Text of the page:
“The rapid pace of scientific and technological development continues to confuse and limit our understanding of the battlefield. History affirms our view of the present by telling us that some things never change. History is vital to our center and to our existence as an Army.”
General William W. HartzogCommander, US Army Training and Doctrine Command1994-1998
A Sense of History and MilitaryProfessionalism
It is sometimes said that the study of history, or government and politics, or other social cience and humanities disciplines can help us ask the right questions, but cannot provideus specific answers to contemporary challenges. . . . However, in many cases, [study othis kind] provides real skills, knowledge and expertise . . . . When I first went to Iraq in2003, my colleagues and I were repeatedly greeted by Iraqis . . . in Mosul -- who would ay to us in the course of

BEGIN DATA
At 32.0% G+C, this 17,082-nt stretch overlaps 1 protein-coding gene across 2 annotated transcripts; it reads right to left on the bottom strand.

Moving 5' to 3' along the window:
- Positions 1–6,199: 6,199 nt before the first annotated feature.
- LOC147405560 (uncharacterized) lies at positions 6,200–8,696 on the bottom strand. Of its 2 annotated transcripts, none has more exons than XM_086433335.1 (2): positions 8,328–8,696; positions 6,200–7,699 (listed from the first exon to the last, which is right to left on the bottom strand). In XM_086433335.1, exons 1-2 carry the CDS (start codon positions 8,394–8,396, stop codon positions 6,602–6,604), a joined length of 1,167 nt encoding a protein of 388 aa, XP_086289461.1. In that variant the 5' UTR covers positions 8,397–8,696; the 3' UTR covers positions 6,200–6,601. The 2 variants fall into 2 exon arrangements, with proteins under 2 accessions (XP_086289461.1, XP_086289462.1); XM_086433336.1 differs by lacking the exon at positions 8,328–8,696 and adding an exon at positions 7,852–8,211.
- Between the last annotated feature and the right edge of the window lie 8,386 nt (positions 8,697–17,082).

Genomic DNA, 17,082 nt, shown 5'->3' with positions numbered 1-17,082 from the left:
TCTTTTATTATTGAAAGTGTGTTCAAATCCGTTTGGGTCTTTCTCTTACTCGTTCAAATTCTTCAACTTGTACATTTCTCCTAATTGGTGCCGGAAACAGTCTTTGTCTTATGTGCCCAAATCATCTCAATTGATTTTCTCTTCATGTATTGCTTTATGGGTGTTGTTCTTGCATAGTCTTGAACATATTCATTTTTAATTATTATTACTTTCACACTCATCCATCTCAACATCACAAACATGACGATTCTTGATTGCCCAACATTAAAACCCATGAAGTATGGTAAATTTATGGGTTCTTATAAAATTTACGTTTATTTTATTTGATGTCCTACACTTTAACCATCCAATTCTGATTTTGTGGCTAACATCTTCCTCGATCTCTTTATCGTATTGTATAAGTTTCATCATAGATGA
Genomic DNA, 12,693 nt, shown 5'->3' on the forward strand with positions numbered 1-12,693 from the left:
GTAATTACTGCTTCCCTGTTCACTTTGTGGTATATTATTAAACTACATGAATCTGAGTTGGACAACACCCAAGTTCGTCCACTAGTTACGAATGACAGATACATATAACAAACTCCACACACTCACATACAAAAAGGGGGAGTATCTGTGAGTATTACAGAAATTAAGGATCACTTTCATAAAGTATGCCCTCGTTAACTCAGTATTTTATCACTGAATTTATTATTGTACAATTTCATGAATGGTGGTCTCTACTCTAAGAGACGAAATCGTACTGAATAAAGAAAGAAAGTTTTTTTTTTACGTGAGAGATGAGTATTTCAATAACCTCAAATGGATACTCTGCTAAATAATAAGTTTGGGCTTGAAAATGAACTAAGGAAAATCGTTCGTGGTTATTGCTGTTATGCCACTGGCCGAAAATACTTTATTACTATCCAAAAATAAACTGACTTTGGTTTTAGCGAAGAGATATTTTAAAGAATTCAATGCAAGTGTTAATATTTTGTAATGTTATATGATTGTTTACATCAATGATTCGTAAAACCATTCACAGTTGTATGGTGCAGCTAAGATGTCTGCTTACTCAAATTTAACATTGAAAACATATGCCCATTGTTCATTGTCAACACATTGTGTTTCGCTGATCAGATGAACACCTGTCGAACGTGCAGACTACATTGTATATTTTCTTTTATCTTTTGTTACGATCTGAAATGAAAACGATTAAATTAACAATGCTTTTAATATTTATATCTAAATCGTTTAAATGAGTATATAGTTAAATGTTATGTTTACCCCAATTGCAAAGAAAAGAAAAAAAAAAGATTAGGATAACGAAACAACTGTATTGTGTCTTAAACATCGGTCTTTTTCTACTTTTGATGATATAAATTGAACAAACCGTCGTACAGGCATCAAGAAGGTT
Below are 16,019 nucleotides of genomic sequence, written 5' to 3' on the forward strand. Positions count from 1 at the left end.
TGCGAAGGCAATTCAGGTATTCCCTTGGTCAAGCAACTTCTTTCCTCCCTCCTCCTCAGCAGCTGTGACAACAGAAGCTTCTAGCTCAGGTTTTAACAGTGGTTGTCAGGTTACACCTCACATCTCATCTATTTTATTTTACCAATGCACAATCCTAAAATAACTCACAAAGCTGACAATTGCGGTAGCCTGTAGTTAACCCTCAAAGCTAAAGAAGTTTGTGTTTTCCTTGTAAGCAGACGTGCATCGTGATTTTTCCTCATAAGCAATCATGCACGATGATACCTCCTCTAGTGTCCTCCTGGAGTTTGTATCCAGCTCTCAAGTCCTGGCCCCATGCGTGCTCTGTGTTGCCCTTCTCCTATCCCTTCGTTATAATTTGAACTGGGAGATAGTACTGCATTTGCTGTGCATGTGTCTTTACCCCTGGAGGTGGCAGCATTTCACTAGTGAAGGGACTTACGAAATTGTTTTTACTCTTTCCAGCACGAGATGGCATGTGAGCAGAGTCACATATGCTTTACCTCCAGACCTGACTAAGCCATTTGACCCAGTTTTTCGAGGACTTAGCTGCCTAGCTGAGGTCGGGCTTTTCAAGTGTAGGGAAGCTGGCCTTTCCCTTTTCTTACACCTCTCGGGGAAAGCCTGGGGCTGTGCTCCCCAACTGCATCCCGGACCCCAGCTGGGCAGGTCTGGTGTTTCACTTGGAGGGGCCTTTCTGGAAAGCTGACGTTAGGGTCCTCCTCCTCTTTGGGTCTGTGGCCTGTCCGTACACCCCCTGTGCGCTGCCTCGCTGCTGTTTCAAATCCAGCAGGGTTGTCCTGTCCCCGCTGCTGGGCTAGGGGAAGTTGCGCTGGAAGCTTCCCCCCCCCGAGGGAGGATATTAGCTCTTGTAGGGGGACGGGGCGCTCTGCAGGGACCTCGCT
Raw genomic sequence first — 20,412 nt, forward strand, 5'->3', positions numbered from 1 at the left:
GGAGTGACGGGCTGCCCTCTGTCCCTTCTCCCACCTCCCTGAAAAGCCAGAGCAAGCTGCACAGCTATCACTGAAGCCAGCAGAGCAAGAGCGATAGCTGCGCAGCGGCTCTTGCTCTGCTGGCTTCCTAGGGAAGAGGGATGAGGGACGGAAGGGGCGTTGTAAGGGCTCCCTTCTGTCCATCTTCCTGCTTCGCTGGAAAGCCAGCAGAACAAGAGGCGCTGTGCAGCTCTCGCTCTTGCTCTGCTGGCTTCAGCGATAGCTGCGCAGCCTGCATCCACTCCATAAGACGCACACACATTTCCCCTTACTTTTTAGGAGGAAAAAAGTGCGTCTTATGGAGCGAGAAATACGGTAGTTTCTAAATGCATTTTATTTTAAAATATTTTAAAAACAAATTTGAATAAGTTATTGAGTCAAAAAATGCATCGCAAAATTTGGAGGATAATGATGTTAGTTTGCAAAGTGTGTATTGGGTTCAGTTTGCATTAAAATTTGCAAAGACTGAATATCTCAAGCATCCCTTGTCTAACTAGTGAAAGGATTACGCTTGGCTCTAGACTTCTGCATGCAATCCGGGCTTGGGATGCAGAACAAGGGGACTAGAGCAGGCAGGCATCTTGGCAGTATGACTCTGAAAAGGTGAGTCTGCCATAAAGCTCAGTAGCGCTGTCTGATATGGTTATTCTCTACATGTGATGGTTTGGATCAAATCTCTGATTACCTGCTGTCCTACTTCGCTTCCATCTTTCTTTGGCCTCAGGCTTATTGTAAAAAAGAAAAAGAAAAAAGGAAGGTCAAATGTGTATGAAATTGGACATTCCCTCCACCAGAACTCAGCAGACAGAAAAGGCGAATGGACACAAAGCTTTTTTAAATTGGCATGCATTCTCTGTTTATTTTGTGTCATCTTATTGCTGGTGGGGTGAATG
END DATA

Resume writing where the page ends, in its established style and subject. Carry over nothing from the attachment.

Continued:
conversation: "We love democracy! . . . What is it?"
General David H. PetraeusCdr, Multi-National Force, Iraq
2007 We soldiers practice our profession only infrequently so we rely on past battles to teach usabout the future. Even though Gettysburg was fought using weapons that seem primitive to young soldiers the lessons it teaches about leadership and courage and intellect areimmutable. We are learning again in Iraq and Afghanistan that war is not a test of technology it is a test of the collective will and talents of soldiers and the nature and character of that test will never change.
MG (Ret) Robert H ScalesGettysburg Memorial Day Speech2007